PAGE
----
The question was raised whether we should we develop a test similar to the “ACID tests” for ODF. The ACID tests were a series of tests that used the visual characteristics of the CSS standard to create a graphical representation of support for that standard.  For the short term, the focus is on creating many different modular tests as the raw primitives for more elaborate tests. In the longer term, the success of a visual representation is hard to argue against.  Indeed, some work in this area has already been done for ODF, and work in this area would be very much encouraged.

Franklin Weng (Software Liberty Association of Taiwan, Taiwan) raised some interesting issues with CJKV (Chinese, Japanese, Korean, Vietnam) locales, mainly focus on vertical writing test documents.  Some aspects might be due to missing fonts in the test server, this will need to be checked.

Caleb James DeLisle and Aaron McSween (Xwiki, FR) presented their work on collaborative editing with client-side cryptography. Their project Cryptpad promises zero server-side knowledge collaboration, using client-side cryptography to offer defense in depth. This allows for collaborative editing with strong privacy capabilities.


During the first day of the ODF plugfest, dozens of tests were validated by the participants. Egor Goroshko from XCDS/ held the record with 39 new validated tests. Others focused on the creation of larger text documents and spreadsheets with comprehensive tests on features such as form support. The new tests show a lot of detail previously not available, and uncovered some major interopability issues that were overlooked until now. Some of these have critical consequences for end users.

The key finding is that several major application (Google Docs, Microsoft Office and AbiWord) lose critical information on the internal content hierarchy in documents that are opened and saved by them. The Center for Persons with Disabilities indicates that a uniform heading structure “is often the most important accessibility consideration” in office documents. When encountering a lengthy text document, sighted users often scroll the page quickly and look for big, bold text (headings) to get an idea of its structure and content. Screen reader and other assistive technology users also have the ability to navigate text documents by heading structure. When this information is lost, it significantly raises the cost to process information. The fact that information which is so critical for people with disabilities – and with many other implications – is completely lost upon import is a major bug in any implementation. It also underwrites the importance of systematic testing at the markup level.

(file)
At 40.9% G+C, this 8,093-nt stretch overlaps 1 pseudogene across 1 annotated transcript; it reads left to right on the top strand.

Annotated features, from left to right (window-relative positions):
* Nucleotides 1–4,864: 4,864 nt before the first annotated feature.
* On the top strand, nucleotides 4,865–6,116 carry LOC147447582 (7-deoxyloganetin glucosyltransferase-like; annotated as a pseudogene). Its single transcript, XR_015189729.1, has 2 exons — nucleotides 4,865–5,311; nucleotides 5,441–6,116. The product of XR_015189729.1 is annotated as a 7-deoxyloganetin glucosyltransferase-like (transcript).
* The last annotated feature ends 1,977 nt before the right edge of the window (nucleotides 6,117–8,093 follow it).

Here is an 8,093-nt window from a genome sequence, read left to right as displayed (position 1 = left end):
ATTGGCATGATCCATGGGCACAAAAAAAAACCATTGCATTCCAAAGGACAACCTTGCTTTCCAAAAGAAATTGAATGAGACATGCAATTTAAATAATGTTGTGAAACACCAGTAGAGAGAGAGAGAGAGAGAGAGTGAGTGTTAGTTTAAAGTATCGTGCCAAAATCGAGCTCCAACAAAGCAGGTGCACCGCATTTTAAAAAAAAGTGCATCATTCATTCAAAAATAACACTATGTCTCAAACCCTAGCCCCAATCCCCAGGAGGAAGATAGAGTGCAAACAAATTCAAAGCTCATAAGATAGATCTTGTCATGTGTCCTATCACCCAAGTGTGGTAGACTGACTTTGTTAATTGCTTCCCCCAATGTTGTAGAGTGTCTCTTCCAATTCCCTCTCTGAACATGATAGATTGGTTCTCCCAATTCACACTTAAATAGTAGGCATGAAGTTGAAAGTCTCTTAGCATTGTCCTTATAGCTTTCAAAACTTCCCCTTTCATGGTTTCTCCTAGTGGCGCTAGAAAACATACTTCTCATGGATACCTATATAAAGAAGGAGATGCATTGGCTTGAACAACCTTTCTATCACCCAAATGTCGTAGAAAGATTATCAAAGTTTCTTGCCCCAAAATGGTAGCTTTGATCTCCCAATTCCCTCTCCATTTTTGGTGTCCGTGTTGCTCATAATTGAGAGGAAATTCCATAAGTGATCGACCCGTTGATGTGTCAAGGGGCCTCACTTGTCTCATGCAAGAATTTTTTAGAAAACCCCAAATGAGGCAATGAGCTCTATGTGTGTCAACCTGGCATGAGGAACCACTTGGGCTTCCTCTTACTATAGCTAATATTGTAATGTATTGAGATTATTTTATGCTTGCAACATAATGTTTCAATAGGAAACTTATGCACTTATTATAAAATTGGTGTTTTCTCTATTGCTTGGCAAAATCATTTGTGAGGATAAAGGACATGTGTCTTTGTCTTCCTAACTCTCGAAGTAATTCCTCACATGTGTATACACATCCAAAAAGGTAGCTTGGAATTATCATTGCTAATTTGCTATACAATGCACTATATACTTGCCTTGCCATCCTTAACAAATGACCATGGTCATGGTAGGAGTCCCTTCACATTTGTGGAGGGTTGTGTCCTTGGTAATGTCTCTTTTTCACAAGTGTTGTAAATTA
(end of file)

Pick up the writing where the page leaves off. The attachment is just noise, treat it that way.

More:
Some other interesting results:

  • Some implementations seem to treat colors in different and unexpected ways. Possible consequences of this need to be assessed.
  • Three new tests contributed by Franklin Weng and Ben Martin focused on Asian language support with vertical writing (table-cell-writing mode, paragraph writing mode and section writing mode) revealed errors in left-to-right handling in some applications.
  • Test findings led to the discovery of some unnecessary redundancies that can be used to further simplify the ODF standard (Thorsten Behrens)
  • Some logical high level constraints not explained in the prose of the standard or in the schema. One such example is the proper handling of bitmap fill images.

There were a couple of new ideas for server features that emerged from the 12th ODF Plugfest:

  • The ability to record who submitted the tests (Michael Meeks)
  • Possibility to add non-XPATH tests, such as visual tests (Michiel Leenaars)
  • A comment field per application (Dirk Vollmar)
  • Possibility to clone a certain existing text (Jos van den Oever)
  • Handling case-insensitivity.
  • Quick wiki page with XPath patterns